Amy Elizabeth Ryan
Amy Elizabeth Ryan was born in July 1924 in Canning Town. As a child she suffered many illnesses, including rheumatic fever which left her with a weak heart. Despite this, she had an impressive voice, and singing helped to exercise her heart and prolong her life. Aged thirteen she sang for an audience at the Royal Albert Hall.
During World War II, Amy sang for the American Red Cross. She travelled with the US forces and performed with Vera Lynn. In a 1944 letter from Dwight Deere Wiman, Director of Entertainment for the Red Cross, he expressed his heartfelt thanks for her work and deepest regret that they had to discontinue performance services. He said she had behaved like a ‘trouper’ and began the letter with, ‘Dear Bobby,’ a nickname she was given because of her deep voice.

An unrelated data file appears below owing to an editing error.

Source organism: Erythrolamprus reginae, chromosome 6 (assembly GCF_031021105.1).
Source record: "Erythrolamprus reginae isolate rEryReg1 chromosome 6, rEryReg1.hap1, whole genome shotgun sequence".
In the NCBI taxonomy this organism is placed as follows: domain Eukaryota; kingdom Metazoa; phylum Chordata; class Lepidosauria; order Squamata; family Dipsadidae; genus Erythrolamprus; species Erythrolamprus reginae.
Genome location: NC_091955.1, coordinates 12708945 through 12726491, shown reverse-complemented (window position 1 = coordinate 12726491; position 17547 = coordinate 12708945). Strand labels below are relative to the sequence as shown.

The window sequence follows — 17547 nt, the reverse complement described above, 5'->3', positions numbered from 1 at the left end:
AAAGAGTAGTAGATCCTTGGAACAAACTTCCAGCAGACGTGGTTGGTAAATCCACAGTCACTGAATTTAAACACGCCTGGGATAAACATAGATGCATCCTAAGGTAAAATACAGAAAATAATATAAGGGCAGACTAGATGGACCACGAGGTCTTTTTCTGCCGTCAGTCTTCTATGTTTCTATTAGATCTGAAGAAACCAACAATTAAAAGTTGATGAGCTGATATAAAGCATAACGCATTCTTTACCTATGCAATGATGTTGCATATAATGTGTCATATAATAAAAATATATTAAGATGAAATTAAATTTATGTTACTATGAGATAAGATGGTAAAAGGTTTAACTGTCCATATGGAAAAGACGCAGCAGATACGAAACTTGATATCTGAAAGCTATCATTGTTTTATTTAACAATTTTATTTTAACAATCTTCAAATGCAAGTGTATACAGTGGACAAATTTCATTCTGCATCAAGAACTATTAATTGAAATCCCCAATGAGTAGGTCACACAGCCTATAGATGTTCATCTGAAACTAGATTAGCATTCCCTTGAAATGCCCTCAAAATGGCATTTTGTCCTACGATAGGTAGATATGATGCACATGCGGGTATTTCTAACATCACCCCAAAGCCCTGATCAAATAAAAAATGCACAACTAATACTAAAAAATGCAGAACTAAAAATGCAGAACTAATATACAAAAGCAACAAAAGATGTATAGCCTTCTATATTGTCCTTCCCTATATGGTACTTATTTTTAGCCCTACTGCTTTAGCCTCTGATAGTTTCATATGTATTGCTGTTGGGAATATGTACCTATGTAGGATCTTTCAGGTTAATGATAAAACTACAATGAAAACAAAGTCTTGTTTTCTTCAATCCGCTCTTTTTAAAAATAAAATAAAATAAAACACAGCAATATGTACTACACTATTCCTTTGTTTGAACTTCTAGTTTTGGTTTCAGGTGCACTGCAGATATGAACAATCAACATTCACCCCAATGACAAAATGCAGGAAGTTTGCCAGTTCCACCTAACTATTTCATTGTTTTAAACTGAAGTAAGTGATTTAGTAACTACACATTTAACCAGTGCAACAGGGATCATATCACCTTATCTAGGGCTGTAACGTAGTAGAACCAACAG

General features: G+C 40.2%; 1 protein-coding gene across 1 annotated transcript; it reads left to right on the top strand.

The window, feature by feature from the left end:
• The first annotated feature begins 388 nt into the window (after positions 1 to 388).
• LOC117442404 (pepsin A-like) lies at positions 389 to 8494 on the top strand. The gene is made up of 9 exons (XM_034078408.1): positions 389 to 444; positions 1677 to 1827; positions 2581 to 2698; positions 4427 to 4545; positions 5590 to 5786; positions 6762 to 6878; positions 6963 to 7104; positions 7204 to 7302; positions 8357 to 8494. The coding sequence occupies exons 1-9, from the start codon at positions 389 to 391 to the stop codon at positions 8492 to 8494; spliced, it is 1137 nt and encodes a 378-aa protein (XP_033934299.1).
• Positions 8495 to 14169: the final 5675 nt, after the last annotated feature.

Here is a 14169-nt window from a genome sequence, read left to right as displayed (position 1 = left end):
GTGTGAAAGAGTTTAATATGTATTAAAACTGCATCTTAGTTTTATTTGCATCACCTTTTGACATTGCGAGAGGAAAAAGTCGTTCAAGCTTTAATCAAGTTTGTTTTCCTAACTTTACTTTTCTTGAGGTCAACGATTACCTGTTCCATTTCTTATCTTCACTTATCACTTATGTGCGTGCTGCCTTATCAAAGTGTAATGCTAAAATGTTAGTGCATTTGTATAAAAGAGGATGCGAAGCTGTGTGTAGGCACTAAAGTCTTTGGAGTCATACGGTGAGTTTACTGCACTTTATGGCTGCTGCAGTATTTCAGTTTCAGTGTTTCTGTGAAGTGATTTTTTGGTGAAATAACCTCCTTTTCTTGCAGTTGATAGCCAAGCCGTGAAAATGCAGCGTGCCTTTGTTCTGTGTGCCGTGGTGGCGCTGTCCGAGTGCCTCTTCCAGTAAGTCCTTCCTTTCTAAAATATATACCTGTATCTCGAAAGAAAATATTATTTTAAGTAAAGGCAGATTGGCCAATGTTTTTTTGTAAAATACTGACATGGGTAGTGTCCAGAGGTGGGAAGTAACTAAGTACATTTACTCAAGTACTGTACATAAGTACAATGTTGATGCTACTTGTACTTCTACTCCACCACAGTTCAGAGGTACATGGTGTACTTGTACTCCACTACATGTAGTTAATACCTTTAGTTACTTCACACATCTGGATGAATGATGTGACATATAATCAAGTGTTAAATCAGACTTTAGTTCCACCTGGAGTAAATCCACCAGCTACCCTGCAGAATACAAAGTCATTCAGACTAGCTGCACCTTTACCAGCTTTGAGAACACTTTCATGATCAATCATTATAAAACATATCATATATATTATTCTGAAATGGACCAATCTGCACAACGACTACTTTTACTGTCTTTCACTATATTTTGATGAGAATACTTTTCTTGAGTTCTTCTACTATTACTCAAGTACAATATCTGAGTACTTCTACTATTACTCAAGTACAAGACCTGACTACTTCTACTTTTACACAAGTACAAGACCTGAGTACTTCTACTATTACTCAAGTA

After the war Amy went back to Canning Town, where she sang in local pubs such as the Iron Bridge Tavern and the Royal Oak. Sometimes she would perform in the short cabaret shows before a cinema screening. She could sing in many different styles and possessed a range that allowed her to perform Shirley Bassey hits and even Frank Sinatra’s ‘My Way’. The pub would fall silent during her songs. She was very glamorous but rather than make money from her voice she sang as a favour to friends, often for no more than a glass of scotch. Amy died in 1973, at the young age of 47. Her daughter Josie was adamant that her mother would have a horse-drawn hearse regardless of the expense.
Amy’s life insurance only covered part of the costs, but it was the pubs she had performed for that provided the rest. They came to Josie one-by-one, donating as much as £50 or £60 each to the funeral. It was the first funeral in Canning Town to have a horse-drawn hearse since the war. The horses took Amy through the streets, passed the pubs she had sung in, and the local priest accompanied them on the walk down to the cemetery.